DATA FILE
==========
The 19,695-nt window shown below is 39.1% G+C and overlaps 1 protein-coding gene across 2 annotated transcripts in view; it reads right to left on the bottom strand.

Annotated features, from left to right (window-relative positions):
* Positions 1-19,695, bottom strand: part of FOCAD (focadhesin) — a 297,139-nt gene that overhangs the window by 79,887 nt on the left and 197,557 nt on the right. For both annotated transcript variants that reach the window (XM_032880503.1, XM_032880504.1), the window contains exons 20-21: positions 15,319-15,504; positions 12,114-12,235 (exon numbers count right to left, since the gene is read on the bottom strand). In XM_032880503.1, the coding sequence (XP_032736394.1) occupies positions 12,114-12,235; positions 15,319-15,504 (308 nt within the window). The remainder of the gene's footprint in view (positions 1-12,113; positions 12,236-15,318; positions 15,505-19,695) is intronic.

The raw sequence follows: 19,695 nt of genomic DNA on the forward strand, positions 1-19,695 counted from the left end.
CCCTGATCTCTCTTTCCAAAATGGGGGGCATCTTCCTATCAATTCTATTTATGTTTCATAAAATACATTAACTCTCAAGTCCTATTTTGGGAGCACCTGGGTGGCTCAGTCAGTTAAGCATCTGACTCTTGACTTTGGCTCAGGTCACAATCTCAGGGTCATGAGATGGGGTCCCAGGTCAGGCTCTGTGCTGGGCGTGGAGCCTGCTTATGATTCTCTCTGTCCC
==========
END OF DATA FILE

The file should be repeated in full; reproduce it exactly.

The 19,695-nt window shown below is 39.1% G+C and overlaps 1 protein-coding gene across 2 annotated transcripts in view; it reads right to left on the bottom strand.

Annotated features, from left to right (window-relative positions):
* Positions 1-19,695, bottom strand: part of FOCAD (focadhesin) — a 297,139-nt gene that overhangs the window by 79,887 nt on the left and 197,557 nt on the right. For both annotated transcript variants that reach the window (XM_032880503.1, XM_032880504.1), the window contains exons 20-21: positions 15,319-15,504; positions 12,114-12,235 (exon numbers count right to left, since the gene is read on the bottom strand). In XM_032880503.1, the coding sequence (XP_032736394.1) occupies positions 12,114-12,235; positions 15,319-15,504 (308 nt within the window). The remainder of the gene's footprint in view (positions 1-12,113; positions 12,236-15,318; positions 15,505-19,695) is intronic.

The raw sequence follows: 19,695 nt of genomic DNA on the forward strand, positions 1-19,695 counted from the left end.
CCCTGATCTCTCTTTCCAAAATGGGGGGCATCTTCCTATCAATTCTATTTATGTTTCATAAAATACATTAACTCTCAAGTCCTATTTTGGGAGCACCTGGGTGGCTCAGTCAGTTAAGCATCTGACTCTTGACTTTGGCTCAGGTCACAATCTCAGGGTCATGAGATGGGGTCCCAGGTCAGGCTCTGTGCTGGGCGTGGAGCCTGCTTATGATTCTCTCTGTCCC